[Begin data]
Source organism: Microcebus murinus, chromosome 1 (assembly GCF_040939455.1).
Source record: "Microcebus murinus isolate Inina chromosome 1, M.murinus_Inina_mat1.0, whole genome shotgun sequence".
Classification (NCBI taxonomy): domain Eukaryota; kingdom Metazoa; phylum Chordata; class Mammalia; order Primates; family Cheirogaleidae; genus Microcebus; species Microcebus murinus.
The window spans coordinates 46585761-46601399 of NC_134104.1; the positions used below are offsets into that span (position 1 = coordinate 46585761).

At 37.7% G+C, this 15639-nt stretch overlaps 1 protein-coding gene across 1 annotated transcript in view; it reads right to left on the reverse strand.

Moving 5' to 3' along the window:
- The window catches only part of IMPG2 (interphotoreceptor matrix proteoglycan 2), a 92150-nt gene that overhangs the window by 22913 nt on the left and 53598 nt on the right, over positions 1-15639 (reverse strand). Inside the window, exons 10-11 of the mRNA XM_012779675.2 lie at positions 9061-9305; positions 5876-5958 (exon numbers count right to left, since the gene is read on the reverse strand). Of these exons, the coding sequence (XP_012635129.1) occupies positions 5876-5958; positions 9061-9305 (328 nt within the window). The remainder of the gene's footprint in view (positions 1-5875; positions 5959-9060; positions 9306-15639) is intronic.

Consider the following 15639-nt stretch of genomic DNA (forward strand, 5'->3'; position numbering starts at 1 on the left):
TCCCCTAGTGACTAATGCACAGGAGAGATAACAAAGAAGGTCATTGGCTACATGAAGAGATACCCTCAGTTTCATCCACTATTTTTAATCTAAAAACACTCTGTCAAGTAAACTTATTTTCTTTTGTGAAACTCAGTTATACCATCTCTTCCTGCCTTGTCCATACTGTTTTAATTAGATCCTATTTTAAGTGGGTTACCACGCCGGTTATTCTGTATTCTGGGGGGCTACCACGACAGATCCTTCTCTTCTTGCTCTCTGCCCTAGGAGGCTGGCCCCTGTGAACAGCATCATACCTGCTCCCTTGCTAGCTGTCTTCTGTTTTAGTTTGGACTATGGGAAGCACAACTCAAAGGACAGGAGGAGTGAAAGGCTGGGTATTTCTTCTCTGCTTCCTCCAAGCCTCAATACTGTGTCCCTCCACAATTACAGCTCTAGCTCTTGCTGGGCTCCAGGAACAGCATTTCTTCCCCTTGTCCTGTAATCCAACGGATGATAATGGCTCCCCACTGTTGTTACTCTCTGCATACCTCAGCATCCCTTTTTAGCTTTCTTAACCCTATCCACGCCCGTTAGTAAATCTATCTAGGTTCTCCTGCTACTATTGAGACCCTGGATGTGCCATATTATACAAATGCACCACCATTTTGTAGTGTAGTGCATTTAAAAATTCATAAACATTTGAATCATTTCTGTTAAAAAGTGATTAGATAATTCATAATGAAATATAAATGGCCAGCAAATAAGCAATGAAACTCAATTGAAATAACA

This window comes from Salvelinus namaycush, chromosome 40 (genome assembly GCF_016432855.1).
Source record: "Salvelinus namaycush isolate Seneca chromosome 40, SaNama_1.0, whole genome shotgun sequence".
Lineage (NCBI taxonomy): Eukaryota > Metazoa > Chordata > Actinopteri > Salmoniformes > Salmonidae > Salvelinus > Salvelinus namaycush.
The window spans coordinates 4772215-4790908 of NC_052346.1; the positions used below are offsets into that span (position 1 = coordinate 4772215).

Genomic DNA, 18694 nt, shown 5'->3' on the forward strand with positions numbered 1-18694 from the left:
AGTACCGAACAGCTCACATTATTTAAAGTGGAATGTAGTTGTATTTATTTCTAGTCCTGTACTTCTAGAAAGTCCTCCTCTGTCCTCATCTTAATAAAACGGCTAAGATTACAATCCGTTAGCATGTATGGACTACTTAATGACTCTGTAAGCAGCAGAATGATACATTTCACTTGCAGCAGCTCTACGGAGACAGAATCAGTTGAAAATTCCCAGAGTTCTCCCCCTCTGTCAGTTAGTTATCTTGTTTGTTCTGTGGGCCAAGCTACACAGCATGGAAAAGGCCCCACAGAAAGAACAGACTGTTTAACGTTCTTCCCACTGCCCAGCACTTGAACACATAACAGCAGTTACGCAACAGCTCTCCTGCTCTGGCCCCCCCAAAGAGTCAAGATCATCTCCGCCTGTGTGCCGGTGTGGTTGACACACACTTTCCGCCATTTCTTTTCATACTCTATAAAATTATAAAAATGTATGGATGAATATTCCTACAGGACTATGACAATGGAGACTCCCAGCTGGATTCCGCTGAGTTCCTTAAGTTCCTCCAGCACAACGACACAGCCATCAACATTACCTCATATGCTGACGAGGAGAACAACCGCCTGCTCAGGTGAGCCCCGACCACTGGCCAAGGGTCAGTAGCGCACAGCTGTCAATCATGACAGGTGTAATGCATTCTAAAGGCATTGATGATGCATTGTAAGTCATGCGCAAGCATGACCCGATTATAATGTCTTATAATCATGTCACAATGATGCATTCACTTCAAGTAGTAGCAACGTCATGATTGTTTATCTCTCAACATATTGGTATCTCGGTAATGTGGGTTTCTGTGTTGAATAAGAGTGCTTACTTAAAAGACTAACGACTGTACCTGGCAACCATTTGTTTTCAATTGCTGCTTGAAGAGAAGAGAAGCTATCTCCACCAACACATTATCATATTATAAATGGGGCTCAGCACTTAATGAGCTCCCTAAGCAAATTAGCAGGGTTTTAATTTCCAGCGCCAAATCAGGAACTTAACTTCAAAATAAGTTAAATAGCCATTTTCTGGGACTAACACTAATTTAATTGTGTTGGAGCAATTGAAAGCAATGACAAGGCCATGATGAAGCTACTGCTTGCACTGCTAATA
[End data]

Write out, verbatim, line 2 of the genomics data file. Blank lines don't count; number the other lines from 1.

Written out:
Source record: "Microcebus murinus isolate Inina chromosome 1, M.murinus_Inina_mat1.0, whole genome shotgun sequence".